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Matthew Pollard Music Poetry

Minotaur

I don’t dwell much on past projects.  I’m always focused on the next thing.  On Friday I had a few beers with Glen Capra, and this reminded me of Glen and I recording my poem Minotaur, which had been set to music by Matthew Pollard, in one take back in 2011. I made this video afterwards, using a flip camera to get a labyrinth effect walking around in Brighton.  The poem’s hero doesn’t realise he appears monstrous to others.

 

Three Portraits for Poet and Piano

So I began rehearsals yesterday of the last two parts of Three Portraits for Poet and Piano. The first piece is Minotaur which is on the Clameur album. The second two have been finished this week and are new-born. I sat with Glen Capra yesterday going through them. Excellent music.

The second piece is called Ophelia, and has some beautiful resonant sinking chords. The final piece, Kafka is essentially comedic and ends with the piano lid being slammed. They will have their world premiere this Saturday. Here are the three poems they are based on.

Minotaur

Forehead gored by migraine;
pain has sharpened my senses.
I hear mosquitoes in the garden
there are clouds of them conspiring,
one for every promise.

You promised me this garden
somewhere private; somewhere lovely,
now it’s empty bar some black dog
whose hairs I find everywhere.
and still I sense it panting
among the sculptures, fin de siècle,
made by someone very clever.

Rose-choked, the garden walls break
over the cracked slabs. I tread petals
I make the divine slime of rose heads
the ecru of ex-white petal falls.

Or I listen to the radio
snorting with uncontrollable laughter
or I read my leisurely books
near the ornamental fishpond
the copper-coloured fishpond.

The one I can never look in.

Ophelia

You write your name on water
And then you sink
A wet halo shrinks
Around your face
And you sink
Lips last.

Ophelia
Why didn’t you float like the others?
Why didn’t you drift downstream with a glut
of Pre-Raphaelite flowers?

I’m terrified that you’ve stopped breathing
or that you gulp the dim, death-gladdening murk
Where everything’s refracted
Bending the sticks and searching arms.

For you are not where you seem to be
And your ears are full of sand
And there’s a stone in your soul so big
I’m not sure if you want me
To lift you up or hold you under.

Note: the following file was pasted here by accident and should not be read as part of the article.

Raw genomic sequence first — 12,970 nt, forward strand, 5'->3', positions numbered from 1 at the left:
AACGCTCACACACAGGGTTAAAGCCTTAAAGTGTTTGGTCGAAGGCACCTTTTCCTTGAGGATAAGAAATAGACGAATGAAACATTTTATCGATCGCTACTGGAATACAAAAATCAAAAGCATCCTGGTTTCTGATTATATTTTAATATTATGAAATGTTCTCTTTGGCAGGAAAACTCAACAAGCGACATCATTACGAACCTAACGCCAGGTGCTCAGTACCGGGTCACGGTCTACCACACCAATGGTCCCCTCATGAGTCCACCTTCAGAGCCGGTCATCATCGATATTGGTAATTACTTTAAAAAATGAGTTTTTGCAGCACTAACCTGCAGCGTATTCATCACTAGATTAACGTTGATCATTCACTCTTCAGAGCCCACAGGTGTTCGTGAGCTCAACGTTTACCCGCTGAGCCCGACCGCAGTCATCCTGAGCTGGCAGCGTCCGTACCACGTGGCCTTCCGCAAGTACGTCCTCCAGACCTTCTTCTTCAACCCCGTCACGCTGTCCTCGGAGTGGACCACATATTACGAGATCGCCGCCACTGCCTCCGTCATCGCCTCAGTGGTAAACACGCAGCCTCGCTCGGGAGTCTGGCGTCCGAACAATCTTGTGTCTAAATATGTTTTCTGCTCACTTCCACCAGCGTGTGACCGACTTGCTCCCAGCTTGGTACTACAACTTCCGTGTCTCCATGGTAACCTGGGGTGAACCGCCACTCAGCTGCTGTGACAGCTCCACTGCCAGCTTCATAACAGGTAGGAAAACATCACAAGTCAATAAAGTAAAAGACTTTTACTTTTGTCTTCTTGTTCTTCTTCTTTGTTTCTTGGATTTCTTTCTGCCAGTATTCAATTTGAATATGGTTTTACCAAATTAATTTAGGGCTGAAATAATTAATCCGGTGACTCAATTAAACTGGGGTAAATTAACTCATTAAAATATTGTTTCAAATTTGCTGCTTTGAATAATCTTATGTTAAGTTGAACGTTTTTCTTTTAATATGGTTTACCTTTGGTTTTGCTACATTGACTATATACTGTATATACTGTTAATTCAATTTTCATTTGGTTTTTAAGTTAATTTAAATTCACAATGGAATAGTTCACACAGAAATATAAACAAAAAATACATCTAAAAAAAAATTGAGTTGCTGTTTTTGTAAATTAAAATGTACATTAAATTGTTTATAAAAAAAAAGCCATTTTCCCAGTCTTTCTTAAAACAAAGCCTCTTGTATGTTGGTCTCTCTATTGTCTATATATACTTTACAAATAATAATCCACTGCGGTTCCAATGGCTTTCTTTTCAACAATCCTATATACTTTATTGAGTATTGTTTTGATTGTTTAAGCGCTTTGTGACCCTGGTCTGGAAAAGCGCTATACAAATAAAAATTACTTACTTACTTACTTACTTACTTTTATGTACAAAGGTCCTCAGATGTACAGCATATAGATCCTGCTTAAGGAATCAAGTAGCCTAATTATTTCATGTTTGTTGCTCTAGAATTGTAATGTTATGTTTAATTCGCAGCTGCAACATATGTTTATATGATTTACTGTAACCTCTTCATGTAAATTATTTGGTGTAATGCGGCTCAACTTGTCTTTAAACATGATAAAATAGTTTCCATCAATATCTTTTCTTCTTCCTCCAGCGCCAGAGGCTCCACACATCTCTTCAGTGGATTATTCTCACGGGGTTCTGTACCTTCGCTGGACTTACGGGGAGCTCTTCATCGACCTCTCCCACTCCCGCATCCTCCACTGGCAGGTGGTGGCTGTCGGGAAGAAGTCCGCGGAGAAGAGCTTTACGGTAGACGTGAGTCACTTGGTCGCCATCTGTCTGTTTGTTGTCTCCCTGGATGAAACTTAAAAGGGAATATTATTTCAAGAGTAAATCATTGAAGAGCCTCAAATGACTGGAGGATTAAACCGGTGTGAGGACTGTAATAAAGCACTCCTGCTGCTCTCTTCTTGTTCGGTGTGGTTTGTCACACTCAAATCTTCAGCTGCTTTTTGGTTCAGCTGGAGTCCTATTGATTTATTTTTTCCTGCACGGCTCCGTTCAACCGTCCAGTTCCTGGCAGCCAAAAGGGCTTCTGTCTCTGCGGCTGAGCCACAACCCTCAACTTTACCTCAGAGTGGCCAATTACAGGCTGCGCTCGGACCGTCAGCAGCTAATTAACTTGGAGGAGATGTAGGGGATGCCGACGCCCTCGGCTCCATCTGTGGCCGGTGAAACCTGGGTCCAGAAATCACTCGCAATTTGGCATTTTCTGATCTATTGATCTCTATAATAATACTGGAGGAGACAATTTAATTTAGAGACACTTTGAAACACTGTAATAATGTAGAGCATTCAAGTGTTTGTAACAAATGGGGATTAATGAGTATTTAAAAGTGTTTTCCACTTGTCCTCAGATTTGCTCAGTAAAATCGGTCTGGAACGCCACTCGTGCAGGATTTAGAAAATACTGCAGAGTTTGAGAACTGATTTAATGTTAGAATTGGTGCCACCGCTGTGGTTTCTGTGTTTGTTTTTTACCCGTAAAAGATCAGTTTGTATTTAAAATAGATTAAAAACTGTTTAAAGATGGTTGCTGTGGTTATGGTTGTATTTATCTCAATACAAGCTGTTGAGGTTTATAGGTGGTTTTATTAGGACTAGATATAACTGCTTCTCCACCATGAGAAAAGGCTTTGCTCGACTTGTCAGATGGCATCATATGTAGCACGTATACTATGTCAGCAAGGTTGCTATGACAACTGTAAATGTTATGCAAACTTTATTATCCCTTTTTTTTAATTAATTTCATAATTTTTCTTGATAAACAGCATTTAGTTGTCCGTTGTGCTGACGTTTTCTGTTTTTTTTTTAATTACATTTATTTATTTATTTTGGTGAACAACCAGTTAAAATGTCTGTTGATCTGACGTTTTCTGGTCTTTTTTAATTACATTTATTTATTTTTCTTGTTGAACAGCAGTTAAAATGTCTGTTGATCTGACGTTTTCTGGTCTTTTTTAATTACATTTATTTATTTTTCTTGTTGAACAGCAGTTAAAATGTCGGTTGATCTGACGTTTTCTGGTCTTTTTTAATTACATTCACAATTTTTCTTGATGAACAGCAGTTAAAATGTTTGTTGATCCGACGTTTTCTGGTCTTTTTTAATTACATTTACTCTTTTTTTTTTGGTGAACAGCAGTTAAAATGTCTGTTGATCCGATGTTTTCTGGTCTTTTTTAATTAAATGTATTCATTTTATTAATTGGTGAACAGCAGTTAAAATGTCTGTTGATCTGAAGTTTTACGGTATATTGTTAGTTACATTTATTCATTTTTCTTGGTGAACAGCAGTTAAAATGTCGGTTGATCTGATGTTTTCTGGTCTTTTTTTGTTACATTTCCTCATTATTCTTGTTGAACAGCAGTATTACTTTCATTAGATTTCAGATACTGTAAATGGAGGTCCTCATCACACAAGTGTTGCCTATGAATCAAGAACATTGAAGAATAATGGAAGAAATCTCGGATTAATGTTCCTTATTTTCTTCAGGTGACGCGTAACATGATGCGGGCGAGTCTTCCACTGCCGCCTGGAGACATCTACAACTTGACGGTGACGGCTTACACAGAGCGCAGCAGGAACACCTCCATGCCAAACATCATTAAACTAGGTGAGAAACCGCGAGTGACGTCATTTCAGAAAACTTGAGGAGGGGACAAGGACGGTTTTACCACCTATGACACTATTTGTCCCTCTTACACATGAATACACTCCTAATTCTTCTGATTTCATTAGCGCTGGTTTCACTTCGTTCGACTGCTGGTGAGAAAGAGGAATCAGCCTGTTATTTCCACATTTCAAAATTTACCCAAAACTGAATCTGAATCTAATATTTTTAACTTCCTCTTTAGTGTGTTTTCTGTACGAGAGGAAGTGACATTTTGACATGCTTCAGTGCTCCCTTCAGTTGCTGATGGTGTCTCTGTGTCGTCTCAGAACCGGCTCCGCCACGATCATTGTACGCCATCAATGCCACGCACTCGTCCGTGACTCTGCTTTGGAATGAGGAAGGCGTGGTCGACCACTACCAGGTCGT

Kafka

I fell asleep—as normal—then kerpow!
Those puff-cheeked cherubs of wind and fate
changed me to a cockroach again.

I discover everything about me’s wrong:
the carapace, nauseating wings,
spitty, finger-faced mandibles, while
my unspeakable eyes compound it all.

Choking, I dodge her frantic death sprays,
the savage clubbing of her broom
to skitter across the beer-sticky floor.

All I asked of fate was a fair wind,
a simple swoosh of a butterfly’s wing
would have sufficed. Instead
dear God! it’s come to this: crunch time.

Clameur: The Words

After some humming and hawing Matt and I decided not to include the words as part of the CD packaging. However the booklet is available as a free download on the Pollard & Kenny site.

It contains all the words for This Concert Will Fall In Love With You, Clameur and Minotaur.

Minotaur

Here is a video I shot for the short track Minotaur on my forthcoming CD with Matthew Pollard called Clameur. Whipped quickly around Brighton with my flip camera. Rather pleased with the result…

Amazed

So rehearsals for the Clameur CD continue apace. Last night I heard the song Clameur sung for the first time by a choir and it was an emotional moment. Matt’s music is brilliant, and to sit in a room in Brighton hearing a song with my words about Icart Point in Guernsey seemed a like a dream.

Matt has decided to drop Adam from these recordings and we have set ourselves the challenge of turning around another piece very quickly. This is likely to be Minotaur and will be based on an old poem of mine. Matt and I have had some interesting discussions about the relationship between the words and music. For there are some God-awful experiences of poetry combined with music. There has to be a balance between the music illustrating or commenting on the words, and creating an environment for the words. In the Minotaur piece, we are discussing the idea of being more contextual, that the music creates the maze in which the minotaur finds itself. Here is the poem.

Minotaur

Forehead gored by migraine;
pain has sharpened my senses.
I hear mosquitoes in the garden
there are clouds of them conspiring,
one for every promise.

You promised me this garden
somewhere private; somewhere lovely,
now it’s empty bar some black dog
whose hairs I find everywhere.
And still I sense it panting
among the sculptures, fin de siècle,
made by someone very clever.

Rose-choked, the garden walls break
over the cracked slabs. I tread petals
I make the divine slime of rose heads
the ecru of ex-white petal falls.

Or I listen to the radio
snorting with uncontrollable laughter
or I read my leisurely books
near the ornamental fishpond;
the copper-coloured fishpond;

the one I can never look in.

One of the consequences of having is a CD is that you need a label. And I am going I think to create one. This idea leads to the idea that with a label we could include other acts, which is why I find myself in exploratory talks with Richard Gibson of The Shakespeare Trio, who have embarked on a project of putting Shakespeare’s sonnets to music. I am a big fan, and theirs is another high concept project, not unlike the work Matt and I have collaborated on.

I also think good Karma is important, and I have talked to The Sussex Beacon about donating a portion of the income to them. In return they are able to give us another platform to publicise the event. My background in considering ethical partnerships between charity and a business led to this idea.

Below Matt conducting singers.